I used to teach Saturday Kindergart­en to NES (None English
By DC Central Kitchen - Lunch at DC Public Schools 
Speaking) and ELL students, teaching 12-14 little darlings with big smiles and even bigger hearts was a treat.

I was very excited to get back to working with the little ones on Saturday when the new school year started. The first day of Saturday school the kinders came in with their little backpacks and nervous apprehensi­on about a new teacher and class. We did our normal introductions and told parents we would see them after lunch.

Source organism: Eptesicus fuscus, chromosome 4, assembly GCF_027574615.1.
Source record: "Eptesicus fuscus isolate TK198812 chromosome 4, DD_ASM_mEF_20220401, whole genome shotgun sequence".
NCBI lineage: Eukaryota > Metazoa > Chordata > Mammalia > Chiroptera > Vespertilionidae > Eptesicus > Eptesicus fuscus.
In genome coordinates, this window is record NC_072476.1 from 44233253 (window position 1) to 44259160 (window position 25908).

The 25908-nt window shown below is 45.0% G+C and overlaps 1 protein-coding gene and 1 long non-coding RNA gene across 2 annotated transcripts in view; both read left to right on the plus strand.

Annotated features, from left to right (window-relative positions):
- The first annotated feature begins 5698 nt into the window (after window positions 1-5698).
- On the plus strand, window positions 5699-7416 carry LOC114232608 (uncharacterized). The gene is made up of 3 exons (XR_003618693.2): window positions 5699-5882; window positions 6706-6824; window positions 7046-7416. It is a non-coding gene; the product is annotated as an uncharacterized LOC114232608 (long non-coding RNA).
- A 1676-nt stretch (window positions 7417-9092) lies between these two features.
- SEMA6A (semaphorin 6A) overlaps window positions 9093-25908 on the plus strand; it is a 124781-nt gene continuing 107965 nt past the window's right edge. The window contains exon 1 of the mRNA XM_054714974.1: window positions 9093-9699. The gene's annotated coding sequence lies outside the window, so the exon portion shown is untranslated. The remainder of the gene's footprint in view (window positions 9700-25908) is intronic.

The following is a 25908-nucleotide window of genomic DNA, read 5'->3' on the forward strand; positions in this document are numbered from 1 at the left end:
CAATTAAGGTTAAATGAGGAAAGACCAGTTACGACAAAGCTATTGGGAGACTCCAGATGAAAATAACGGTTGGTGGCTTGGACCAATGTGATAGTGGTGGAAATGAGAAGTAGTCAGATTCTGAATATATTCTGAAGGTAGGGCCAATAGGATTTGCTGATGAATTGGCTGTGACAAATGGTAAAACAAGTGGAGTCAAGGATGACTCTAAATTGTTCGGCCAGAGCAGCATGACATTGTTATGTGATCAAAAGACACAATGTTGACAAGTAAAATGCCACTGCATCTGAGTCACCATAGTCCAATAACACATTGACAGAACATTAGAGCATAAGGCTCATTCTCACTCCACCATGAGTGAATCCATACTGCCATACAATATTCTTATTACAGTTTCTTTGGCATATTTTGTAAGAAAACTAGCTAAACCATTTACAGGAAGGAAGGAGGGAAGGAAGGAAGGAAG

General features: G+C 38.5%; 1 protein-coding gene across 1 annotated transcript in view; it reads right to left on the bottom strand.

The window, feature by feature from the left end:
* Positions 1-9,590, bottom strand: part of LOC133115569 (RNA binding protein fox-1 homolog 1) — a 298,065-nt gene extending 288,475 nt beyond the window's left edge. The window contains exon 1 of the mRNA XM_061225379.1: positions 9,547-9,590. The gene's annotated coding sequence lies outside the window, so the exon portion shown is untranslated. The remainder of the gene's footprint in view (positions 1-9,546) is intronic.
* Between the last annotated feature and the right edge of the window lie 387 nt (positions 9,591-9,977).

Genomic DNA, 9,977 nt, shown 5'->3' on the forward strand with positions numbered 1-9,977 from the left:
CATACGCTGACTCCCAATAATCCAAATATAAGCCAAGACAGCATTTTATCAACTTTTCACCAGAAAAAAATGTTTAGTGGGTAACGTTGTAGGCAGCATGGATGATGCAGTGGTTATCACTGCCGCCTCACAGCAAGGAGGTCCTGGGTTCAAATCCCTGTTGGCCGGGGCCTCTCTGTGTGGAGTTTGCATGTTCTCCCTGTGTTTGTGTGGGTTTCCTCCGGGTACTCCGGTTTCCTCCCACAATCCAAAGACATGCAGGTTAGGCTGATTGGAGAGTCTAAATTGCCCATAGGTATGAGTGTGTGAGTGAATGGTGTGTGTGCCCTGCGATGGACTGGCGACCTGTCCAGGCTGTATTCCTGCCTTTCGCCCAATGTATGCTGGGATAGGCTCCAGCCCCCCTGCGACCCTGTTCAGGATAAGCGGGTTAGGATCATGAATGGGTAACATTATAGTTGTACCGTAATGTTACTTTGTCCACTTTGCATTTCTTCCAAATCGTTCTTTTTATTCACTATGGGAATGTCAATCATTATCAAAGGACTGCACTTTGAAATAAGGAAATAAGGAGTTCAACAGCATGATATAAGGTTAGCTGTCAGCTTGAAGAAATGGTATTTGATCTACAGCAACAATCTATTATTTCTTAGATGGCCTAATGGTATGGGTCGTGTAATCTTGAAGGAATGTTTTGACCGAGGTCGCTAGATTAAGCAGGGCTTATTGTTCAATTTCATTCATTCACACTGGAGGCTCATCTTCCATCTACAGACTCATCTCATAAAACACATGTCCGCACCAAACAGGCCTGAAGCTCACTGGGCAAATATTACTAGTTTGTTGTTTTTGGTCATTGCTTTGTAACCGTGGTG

We got right into singing my favorite Spanish-English song that is usually a great ice breaker that gets kids smiling. "Amigos, Amigos, uno, dos, tres! "Todos mis amigos estan aqui! Tu eres mis amigos, Maria, es mi amiga, Jesus, es mi amigo, Franky, es mi amigo, Amigos, Amigos, uno ..." "Con permiso?" "Con permiso?" This precious tiny girl was desperately trying to get my attention, she looked up at me with these big sad eyes, with tears rolling down her check, as she tried to ask me a question in English. I asked her in my broken Spanish what was wrong sweetie, thinking maybe she missed her mom and wanted to go home. She looked up at me with these sad eyes and said, "A qué hora desayunar", "A qué hora desayunar, Por favor" What time is breakfast. please? My heart sank, I was brought immediately to a sad realization, my mind was on teaching my Saturday English class, learning a new song and having fun, and her mind was on her real hunger and her need for someone to feed her breakfast. I was gutted, we stopped immediately and prepared breakfast for all the kids. Her world had light, joy, and color, all brought back with a simple breakfasts. She had gone from a hurting darkness with no chance of learning anything to a world of light and joy with a renewed passion for learning. Our student's world will never be full of magic, love, sunshine, unicorns, and rainbows when they have had nothing to eat, sometimes for dinner and breakfast.